Deciding on a synchronization solution is not much different than deciding on a real-time wireless solution. The solution should be based on open standards, leverage existing investment in technologies, and be flexible enough to accommodate future changes in technologies or business direction.

    There are many add-on synchronization solutions that may work with your existing enterprise and mobile initiatives. Add-on solutions, however, don't provide the most flexible and robust synchronization as compared to integrated solutions. An integrated solution should provide both real-time and offline functionality of your mobile project. Synchronization should be a simple extension of your real-time wireless solution and shouldn't require a separate technology or software/services vendor.

    Whether add-on or integrated, the synchronization solution must be based on open standards and remain flexible for future changes in technologies, not just synchronization technology. An open solution is something that can be managed without the help of the vendor or specialized systems integrator. As with any software solution, you should not be dependent on the company that produced or sold the software to you, but be able to manage the solution with existing in-house resources.

    Conclusion
    When selecting a synchronization solution, many factors play an important role in choosing the solution that's appropriate for the task at hand. Choosing the best-of-breed synchronization solution may not turn out to be the correct choice when you consider other factors. You should make your decision based on a wide variety of influencing issues that are not limited to just your mobile strategy. First, determine the business requirements of your project. Will a wireless solution without offline capability suffice? If not, do you need a mobile solution that can operate in a disconnected mode? Do you need both, allowing certain parts of your organization to use one or the other?

    Second, know your existing enterprise and client technology, including both your software and hardware investments. Do you plan on building a new mobile project from scratch? Do you plan on extending an existing enterprise application? Have you invested in Java technology? Are you looking to integrate the wireless/mobile solution into your existing IT infrastructure? Are you looking to build out a completely separate wireless/mobile island, away from the corporate IT system? What type of devices do you plan on supporting - just one or many? Are you planning on mobile-enabling just one or many enterprise applications? Do you need direct access to database content from mobile devices?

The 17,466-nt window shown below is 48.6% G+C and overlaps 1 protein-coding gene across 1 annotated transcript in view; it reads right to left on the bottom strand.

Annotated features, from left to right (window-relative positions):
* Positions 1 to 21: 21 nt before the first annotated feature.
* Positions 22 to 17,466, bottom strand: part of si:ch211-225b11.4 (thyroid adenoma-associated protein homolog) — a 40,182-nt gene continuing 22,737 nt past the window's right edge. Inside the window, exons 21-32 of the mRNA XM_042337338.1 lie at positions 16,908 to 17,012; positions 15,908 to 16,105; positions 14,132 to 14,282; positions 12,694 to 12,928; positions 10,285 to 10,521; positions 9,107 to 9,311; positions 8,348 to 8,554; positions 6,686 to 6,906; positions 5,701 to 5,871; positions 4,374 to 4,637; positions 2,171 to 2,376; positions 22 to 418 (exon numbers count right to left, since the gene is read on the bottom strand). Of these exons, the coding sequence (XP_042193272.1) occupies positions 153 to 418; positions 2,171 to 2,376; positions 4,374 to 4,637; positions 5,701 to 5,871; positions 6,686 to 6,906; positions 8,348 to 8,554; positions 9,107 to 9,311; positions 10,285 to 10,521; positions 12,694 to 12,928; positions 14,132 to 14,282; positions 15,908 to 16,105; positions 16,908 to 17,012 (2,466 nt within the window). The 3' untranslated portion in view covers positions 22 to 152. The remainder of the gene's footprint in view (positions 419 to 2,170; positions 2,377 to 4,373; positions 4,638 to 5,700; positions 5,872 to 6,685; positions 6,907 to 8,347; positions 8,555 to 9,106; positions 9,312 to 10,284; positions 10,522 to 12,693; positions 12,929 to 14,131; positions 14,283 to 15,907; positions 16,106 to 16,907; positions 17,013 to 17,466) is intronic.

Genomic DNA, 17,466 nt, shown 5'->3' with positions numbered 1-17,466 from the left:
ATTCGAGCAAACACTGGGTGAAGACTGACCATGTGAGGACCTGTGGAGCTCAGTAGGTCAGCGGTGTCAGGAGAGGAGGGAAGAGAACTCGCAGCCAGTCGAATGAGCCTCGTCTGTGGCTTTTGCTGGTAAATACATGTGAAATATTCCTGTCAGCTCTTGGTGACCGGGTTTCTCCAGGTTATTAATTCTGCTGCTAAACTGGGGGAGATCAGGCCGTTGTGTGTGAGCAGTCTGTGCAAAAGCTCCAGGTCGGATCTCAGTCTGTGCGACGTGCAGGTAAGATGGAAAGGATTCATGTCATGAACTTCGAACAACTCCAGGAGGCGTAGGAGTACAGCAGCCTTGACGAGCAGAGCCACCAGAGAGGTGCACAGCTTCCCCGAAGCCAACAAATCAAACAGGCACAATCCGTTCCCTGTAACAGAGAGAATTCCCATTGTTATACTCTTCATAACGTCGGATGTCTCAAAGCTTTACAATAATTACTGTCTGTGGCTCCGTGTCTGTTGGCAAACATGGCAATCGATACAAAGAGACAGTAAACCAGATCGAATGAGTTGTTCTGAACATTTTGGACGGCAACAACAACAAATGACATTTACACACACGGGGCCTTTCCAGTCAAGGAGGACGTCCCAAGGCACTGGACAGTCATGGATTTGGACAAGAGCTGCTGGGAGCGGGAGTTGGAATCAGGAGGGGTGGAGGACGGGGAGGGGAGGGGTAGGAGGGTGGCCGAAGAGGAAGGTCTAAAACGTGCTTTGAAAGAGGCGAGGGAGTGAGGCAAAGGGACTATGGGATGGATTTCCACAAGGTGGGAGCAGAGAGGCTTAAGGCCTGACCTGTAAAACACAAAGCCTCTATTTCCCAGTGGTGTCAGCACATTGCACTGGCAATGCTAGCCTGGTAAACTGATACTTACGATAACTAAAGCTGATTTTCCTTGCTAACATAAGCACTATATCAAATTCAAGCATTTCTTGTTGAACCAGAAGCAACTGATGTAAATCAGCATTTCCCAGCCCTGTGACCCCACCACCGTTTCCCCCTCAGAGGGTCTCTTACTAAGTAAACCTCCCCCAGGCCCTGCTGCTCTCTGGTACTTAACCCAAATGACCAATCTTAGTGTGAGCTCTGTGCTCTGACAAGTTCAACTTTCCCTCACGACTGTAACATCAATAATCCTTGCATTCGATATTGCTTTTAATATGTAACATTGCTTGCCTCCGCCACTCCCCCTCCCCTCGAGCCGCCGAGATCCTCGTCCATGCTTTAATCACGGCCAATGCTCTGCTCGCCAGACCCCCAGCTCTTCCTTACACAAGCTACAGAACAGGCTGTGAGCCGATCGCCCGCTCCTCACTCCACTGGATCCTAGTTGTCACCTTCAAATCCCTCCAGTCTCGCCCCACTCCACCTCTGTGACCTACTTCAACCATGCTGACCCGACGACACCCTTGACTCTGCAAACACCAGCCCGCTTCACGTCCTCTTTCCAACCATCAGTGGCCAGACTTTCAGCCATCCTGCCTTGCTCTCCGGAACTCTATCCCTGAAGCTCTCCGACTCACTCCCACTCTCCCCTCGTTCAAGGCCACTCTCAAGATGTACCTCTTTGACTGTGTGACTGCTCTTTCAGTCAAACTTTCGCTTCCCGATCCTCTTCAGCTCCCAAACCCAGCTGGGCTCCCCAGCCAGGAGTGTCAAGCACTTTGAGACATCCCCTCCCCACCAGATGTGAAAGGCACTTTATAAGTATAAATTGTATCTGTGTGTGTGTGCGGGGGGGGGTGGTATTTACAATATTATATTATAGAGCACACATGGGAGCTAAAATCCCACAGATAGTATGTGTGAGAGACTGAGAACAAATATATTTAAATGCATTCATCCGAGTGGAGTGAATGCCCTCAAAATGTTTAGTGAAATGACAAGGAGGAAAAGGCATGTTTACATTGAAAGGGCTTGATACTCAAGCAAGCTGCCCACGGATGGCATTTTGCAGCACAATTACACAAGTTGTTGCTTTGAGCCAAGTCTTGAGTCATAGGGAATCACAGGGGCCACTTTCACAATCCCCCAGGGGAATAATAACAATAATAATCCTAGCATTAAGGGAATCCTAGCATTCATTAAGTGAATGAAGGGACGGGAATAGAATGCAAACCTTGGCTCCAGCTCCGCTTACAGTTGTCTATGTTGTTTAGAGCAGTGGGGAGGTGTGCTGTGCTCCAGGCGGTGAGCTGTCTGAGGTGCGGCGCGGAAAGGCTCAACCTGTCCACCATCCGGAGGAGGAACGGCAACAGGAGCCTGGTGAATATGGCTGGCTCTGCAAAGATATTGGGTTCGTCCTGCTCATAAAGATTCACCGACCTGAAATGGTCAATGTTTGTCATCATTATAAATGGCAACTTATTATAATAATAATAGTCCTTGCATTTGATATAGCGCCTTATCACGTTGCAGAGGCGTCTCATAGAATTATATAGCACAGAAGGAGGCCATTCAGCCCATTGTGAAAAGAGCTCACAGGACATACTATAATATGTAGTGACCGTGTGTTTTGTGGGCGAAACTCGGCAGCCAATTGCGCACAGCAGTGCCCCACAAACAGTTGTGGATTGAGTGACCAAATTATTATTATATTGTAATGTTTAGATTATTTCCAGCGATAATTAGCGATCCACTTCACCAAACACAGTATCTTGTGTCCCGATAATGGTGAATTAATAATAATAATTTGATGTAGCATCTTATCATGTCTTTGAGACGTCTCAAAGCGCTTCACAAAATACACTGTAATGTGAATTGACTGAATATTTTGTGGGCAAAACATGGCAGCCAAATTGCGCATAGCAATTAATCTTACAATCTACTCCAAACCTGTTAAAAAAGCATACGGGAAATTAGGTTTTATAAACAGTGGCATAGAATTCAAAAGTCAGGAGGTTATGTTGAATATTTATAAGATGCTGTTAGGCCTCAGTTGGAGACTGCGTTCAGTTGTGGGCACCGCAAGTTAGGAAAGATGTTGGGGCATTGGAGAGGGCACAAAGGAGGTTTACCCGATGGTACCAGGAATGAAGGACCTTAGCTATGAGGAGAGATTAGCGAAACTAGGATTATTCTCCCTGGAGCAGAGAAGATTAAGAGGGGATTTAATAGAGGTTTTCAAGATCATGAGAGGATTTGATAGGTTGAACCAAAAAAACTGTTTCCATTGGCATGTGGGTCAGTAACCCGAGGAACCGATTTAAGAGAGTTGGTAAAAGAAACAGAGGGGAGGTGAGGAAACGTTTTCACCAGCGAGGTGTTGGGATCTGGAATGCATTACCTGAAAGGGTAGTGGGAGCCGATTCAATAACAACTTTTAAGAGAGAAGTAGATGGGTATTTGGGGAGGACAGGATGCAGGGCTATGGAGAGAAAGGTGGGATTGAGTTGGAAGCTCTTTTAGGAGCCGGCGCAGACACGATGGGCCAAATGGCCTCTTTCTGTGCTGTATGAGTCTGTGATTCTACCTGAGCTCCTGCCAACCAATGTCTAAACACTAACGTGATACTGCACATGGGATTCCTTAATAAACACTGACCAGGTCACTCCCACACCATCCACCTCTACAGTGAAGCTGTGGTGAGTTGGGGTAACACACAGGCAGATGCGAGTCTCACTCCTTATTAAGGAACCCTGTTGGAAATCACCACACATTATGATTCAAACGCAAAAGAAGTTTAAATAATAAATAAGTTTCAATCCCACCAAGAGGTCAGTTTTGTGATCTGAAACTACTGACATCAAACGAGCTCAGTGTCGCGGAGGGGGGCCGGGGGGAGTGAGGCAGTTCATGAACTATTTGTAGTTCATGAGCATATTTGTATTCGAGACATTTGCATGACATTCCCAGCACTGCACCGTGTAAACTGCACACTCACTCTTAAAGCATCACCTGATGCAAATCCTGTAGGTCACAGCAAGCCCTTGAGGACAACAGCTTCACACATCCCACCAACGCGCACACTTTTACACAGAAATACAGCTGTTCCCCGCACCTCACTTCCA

Third, evaluate the vendors. Choose one that fits your needs. The more openness and flexibility you (or your vendor) preserves, the better. Choose a product vendor, not a services vendor. Look for a vendor who focuses on and has experience with mobile technologies. Consider the total long-term cost of ownership of your mobile solution, not just the products and/or services cost in the first year.

    Synchronization solutions are a must-have for the mobile professional. The current limitations in wireless connectivity require client applications to function even in an offline mode of operation to enhance the productivity of the end user. Synchronization solutions should therefore be an integral part of your mobile strategy.

    Author Bio
    Jeff Capone, PhD, is CTO of Aligo, where he leads the technology development and is principal architect of the M-1 Server. He has spent the past decade researching wireless applications. [email protected]